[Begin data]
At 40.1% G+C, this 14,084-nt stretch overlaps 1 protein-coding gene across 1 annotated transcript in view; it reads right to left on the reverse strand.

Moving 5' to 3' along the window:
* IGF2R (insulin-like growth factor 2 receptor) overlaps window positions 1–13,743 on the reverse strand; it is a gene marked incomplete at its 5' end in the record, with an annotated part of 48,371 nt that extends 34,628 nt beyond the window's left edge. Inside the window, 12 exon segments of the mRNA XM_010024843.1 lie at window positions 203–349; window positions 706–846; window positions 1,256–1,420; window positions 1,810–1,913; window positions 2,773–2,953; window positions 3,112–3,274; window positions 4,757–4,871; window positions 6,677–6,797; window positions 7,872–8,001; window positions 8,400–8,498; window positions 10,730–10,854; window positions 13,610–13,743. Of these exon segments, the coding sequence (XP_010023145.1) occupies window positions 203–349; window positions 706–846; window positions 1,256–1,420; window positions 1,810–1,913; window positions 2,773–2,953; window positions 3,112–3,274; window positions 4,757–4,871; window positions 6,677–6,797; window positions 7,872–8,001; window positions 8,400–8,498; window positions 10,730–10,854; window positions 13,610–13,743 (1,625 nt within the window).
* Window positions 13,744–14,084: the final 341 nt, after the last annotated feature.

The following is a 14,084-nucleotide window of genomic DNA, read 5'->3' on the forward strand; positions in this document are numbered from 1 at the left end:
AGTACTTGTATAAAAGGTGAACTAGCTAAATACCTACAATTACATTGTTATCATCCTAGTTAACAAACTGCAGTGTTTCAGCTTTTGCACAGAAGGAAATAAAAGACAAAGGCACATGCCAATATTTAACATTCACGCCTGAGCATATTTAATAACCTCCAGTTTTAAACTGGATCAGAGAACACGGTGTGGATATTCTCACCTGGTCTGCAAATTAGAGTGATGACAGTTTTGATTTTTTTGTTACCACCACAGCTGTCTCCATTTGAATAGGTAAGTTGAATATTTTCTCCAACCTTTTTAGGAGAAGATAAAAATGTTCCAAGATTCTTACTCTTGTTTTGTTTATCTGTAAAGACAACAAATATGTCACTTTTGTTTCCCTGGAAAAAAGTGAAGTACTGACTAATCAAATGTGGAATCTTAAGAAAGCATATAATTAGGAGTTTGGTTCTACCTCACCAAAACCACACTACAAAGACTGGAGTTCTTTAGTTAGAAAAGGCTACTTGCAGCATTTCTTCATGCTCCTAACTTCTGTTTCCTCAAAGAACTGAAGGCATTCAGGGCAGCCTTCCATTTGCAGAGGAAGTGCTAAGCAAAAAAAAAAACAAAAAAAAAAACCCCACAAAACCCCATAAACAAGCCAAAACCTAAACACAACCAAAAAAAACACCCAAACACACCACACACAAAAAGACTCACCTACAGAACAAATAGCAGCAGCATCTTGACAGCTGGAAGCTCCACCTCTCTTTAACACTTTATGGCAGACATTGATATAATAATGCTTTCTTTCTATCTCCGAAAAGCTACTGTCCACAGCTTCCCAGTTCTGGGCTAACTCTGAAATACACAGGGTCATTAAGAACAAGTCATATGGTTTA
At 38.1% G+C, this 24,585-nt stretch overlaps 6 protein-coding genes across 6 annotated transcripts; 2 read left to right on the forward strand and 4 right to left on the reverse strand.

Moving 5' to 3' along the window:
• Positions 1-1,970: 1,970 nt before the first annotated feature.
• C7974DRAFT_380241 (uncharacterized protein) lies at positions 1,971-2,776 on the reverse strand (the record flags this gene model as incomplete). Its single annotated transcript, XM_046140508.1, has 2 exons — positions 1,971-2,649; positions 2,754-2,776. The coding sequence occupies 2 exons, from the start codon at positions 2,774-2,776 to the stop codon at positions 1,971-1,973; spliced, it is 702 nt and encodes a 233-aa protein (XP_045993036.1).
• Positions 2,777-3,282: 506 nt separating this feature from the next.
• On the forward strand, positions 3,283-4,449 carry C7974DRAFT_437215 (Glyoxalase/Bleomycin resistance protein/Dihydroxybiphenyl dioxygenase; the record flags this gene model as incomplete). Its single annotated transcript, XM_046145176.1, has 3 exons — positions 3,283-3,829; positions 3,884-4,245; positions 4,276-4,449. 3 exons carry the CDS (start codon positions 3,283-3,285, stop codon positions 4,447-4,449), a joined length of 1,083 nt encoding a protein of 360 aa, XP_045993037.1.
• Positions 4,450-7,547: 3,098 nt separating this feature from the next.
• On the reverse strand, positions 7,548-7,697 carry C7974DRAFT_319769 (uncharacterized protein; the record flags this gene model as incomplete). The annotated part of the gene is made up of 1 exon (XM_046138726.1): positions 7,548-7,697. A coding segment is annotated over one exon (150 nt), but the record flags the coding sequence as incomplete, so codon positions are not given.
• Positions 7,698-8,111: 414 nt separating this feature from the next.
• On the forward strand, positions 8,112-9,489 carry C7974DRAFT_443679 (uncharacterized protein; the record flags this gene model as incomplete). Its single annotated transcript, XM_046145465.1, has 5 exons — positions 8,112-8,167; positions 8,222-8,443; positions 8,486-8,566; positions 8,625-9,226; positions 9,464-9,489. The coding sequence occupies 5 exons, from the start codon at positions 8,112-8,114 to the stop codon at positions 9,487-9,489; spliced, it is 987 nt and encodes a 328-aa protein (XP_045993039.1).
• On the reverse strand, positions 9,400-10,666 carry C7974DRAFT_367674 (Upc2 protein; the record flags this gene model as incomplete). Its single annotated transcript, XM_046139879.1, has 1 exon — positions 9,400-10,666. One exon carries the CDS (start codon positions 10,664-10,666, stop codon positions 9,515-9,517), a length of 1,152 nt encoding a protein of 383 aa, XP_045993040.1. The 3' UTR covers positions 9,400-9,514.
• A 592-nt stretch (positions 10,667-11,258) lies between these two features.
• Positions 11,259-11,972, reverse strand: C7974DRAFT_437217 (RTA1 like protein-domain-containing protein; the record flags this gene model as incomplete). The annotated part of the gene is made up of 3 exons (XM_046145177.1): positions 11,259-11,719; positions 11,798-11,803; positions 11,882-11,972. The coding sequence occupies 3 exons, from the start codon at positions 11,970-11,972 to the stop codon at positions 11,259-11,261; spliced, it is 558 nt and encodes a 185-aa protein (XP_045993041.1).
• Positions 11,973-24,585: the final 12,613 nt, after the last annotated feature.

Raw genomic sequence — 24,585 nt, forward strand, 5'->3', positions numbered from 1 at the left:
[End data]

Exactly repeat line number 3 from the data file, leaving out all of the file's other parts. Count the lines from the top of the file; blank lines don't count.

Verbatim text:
* IGF2R (insulin-like growth factor 2 receptor) overlaps window positions 1–13,743 on the reverse strand; it is a gene marked incomplete at its 5' end in the record, with an annotated part of 48,371 nt that extends 34,628 nt beyond the window's left edge. Inside the window, 12 exon segments of the mRNA XM_010024843.1 lie at window positions 203–349; window positions 706–846; window positions 1,256–1,420; window positions 1,810–1,913; window positions 2,773–2,953; window positions 3,112–3,274; window positions 4,757–4,871; window positions 6,677–6,797; window positions 7,872–8,001; window positions 8,400–8,498; window positions 10,730–10,854; window positions 13,610–13,743. Of these exon segments, the coding sequence (XP_010023145.1) occupies window positions 203–349; window positions 706–846; window positions 1,256–1,420; window positions 1,810–1,913; window positions 2,773–2,953; window positions 3,112–3,274; window positions 4,757–4,871; window positions 6,677–6,797; window positions 7,872–8,001; window positions 8,400–8,498; window positions 10,730–10,854; window positions 13,610–13,743 (1,625 nt within the window).